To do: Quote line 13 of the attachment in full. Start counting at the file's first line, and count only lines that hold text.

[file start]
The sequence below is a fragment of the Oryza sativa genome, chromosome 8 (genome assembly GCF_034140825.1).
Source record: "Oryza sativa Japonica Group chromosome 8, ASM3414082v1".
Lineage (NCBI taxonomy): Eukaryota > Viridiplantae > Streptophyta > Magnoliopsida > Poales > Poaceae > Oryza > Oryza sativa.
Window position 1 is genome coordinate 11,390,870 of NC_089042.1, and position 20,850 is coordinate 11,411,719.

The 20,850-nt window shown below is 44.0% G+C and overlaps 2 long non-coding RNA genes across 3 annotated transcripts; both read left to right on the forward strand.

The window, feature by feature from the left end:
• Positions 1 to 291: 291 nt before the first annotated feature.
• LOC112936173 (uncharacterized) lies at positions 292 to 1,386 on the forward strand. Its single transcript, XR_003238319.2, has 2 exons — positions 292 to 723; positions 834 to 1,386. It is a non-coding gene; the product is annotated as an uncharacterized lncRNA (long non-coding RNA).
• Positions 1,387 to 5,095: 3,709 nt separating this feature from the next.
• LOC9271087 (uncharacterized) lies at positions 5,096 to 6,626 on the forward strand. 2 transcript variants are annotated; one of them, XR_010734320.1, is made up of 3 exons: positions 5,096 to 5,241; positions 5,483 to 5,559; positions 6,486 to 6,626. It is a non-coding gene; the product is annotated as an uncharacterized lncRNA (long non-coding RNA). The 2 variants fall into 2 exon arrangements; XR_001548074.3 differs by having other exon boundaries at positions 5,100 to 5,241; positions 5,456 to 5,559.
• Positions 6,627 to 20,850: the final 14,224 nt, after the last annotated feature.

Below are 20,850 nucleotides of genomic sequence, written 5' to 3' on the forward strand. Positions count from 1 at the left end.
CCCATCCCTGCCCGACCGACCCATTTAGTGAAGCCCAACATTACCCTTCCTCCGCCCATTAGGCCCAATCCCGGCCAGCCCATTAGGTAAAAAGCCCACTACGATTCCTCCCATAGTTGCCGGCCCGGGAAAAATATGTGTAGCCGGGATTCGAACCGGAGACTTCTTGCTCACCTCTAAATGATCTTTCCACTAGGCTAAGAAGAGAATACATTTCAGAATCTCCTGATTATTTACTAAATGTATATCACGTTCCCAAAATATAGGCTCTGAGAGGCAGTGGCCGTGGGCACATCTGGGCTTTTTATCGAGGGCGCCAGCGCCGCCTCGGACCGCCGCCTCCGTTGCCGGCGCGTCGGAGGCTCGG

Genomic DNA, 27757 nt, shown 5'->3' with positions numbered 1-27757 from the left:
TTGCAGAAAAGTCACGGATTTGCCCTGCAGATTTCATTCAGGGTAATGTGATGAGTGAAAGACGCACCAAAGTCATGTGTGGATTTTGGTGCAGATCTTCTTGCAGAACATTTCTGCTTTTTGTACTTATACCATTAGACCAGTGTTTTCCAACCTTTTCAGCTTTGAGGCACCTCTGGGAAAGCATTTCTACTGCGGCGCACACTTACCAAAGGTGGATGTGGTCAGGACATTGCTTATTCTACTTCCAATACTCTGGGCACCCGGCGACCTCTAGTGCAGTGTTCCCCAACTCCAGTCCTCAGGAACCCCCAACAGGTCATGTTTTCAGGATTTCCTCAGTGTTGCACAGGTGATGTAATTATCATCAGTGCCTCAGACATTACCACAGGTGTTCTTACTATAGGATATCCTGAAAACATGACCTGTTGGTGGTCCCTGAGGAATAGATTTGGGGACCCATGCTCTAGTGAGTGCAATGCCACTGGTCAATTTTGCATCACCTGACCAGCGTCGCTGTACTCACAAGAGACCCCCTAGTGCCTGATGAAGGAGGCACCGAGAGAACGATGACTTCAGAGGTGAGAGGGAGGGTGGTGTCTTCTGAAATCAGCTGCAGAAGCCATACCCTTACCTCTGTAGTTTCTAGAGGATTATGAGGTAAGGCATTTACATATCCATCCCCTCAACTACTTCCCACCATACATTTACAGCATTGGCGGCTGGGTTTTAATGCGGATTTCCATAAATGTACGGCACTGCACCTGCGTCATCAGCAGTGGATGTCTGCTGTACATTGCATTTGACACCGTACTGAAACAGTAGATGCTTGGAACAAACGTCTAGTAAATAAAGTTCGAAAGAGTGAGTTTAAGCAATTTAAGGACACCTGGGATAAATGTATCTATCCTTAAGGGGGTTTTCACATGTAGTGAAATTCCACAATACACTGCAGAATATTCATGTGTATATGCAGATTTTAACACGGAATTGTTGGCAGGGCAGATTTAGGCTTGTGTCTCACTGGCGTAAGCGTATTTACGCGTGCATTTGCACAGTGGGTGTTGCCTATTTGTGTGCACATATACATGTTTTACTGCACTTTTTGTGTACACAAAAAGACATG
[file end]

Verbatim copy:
CCCATCCCTGCCCGACCGACCCATTTAGTGAAGCCCAACATTACCCTTCCTCCGCCCATTAGGCCCAATCCCGGCCAGCCCATTAGGTAAAAAGCCCACTACGATTCCTCCCATAGTTGCCGGCCCGGGAAAAATATGTGTAGCCGGGATTCGAACCGGAGACTTCTTGCTCACCTCTAAATGATCTTTCCACTAGGCTAAGAAGAGAATACATTTCAGAATCTCCTGATTATTTACTAAATGTATATCACGTTCCCAAAATATAGGCTCTGAGAGGCAGTGGCCGTGGGCACATCTGGGCTTTTTATCGAGGGCGCCAGCGCCGCCTCGGACCGCCGCCTCCGTTGCCGGCGCGTCGGAGGCTCGG